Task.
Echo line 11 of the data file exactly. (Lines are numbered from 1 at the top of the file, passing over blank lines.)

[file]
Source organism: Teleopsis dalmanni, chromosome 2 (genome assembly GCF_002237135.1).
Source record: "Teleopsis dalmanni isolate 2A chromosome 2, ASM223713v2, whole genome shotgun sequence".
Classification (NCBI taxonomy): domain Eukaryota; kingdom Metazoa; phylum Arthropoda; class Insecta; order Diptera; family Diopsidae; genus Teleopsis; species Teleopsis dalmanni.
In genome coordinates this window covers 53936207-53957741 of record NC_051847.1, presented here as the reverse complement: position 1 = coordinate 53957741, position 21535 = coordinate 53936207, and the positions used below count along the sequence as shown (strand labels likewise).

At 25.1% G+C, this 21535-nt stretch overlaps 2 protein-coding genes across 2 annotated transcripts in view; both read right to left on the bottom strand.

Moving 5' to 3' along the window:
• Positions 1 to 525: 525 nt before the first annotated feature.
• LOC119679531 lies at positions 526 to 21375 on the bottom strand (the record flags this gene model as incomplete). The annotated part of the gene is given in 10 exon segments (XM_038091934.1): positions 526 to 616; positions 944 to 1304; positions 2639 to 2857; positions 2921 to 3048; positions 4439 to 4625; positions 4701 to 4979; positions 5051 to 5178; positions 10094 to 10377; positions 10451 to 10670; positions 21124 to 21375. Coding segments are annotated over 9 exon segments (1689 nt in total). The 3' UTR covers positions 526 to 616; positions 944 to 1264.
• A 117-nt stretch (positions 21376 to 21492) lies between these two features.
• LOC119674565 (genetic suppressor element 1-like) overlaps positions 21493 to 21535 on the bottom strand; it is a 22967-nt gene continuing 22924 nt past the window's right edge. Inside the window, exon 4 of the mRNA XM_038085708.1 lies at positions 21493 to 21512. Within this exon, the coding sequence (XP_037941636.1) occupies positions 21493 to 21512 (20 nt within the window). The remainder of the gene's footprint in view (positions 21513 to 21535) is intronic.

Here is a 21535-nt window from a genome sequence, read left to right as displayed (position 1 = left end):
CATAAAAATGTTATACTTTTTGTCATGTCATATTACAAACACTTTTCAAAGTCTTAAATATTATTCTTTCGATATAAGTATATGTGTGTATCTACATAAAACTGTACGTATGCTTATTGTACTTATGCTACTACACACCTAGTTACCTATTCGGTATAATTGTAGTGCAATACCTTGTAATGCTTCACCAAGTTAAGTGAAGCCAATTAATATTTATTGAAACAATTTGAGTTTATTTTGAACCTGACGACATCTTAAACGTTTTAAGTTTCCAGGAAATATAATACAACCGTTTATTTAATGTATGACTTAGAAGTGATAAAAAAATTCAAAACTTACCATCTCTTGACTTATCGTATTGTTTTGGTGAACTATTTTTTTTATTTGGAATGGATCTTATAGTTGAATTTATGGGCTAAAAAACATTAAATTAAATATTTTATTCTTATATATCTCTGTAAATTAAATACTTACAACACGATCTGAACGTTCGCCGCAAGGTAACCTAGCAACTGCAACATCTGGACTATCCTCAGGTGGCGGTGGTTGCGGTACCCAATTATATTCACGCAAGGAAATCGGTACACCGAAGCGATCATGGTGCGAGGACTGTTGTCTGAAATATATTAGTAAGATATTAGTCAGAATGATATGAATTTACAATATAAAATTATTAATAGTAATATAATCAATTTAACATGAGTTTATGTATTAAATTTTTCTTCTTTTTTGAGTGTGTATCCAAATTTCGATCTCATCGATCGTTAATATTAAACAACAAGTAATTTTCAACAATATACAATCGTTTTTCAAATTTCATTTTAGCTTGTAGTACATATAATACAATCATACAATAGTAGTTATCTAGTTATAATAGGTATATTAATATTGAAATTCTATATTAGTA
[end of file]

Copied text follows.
Here is a 21535-nt window from a genome sequence, read left to right as displayed (position 1 = left end):